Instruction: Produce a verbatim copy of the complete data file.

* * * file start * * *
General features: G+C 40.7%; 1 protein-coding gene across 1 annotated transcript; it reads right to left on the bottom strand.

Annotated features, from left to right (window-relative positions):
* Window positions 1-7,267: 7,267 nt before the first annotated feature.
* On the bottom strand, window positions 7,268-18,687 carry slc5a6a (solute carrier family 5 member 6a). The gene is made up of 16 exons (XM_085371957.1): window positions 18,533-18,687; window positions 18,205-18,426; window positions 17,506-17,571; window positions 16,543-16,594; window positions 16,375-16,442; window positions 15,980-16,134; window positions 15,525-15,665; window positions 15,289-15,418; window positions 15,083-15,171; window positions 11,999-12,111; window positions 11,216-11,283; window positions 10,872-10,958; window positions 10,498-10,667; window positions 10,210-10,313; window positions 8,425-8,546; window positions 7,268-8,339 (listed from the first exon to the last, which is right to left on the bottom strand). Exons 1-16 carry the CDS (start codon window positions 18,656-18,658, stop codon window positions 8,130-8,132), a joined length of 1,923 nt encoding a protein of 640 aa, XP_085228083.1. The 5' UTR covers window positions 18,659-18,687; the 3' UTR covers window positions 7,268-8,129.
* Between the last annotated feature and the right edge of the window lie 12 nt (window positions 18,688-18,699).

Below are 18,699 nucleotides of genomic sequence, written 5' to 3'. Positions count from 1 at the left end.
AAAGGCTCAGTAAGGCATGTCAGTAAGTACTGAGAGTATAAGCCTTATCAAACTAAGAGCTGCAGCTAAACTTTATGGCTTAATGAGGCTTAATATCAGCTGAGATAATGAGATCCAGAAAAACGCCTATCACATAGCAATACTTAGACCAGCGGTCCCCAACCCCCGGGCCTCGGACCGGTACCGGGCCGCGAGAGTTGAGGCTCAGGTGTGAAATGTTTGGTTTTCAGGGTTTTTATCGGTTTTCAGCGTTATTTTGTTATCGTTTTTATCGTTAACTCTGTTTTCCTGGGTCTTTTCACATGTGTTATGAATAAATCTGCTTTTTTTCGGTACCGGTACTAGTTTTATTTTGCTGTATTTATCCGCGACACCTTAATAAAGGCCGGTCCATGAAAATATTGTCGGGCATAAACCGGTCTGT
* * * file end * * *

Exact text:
General features: G+C 40.7%; 1 protein-coding gene across 1 annotated transcript; it reads right to left on the bottom strand.

Annotated features, from left to right (window-relative positions):
* Window positions 1-7,267: 7,267 nt before the first annotated feature.
* On the bottom strand, window positions 7,268-18,687 carry slc5a6a (solute carrier family 5 member 6a). The gene is made up of 16 exons (XM_085371957.1): window positions 18,533-18,687; window positions 18,205-18,426; window positions 17,506-17,571; window positions 16,543-16,594; window positions 16,375-16,442; window positions 15,980-16,134; window positions 15,525-15,665; window positions 15,289-15,418; window positions 15,083-15,171; window positions 11,999-12,111; window positions 11,216-11,283; window positions 10,872-10,958; window positions 10,498-10,667; window positions 10,210-10,313; window positions 8,425-8,546; window positions 7,268-8,339 (listed from the first exon to the last, which is right to left on the bottom strand). Exons 1-16 carry the CDS (start codon window positions 18,656-18,658, stop codon window positions 8,130-8,132), a joined length of 1,923 nt encoding a protein of 640 aa, XP_085228083.1. The 5' UTR covers window positions 18,659-18,687; the 3' UTR covers window positions 7,268-8,129.
* Between the last annotated feature and the right edge of the window lie 12 nt (window positions 18,688-18,699).

Below are 18,699 nucleotides of genomic sequence, written 5' to 3'. Positions count from 1 at the left end.
AAAGGCTCAGTAAGGCATGTCAGTAAGTACTGAGAGTATAAGCCTTATCAAACTAAGAGCTGCAGCTAAACTTTATGGCTTAATGAGGCTTAATATCAGCTGAGATAATGAGATCCAGAAAAACGCCTATCACATAGCAATACTTAGACCAGCGGTCCCCAACCCCCGGGCCTCGGACCGGTACCGGGCCGCGAGAGTTGAGGCTCAGGTGTGAAATGTTTGGTTTTCAGGGTTTTTATCGGTTTTCAGCGTTATTTTGTTATCGTTTTTATCGTTAACTCTGTTTTCCTGGGTCTTTTCACATGTGTTATGAATAAATCTGCTTTTTTTCGGTACCGGTACTAGTTTTATTTTGCTGTATTTATCCGCGACACCTTAATAAAGGCCGGTCCATGAAAATATTGTCGGGCATAAACCGGTCTGT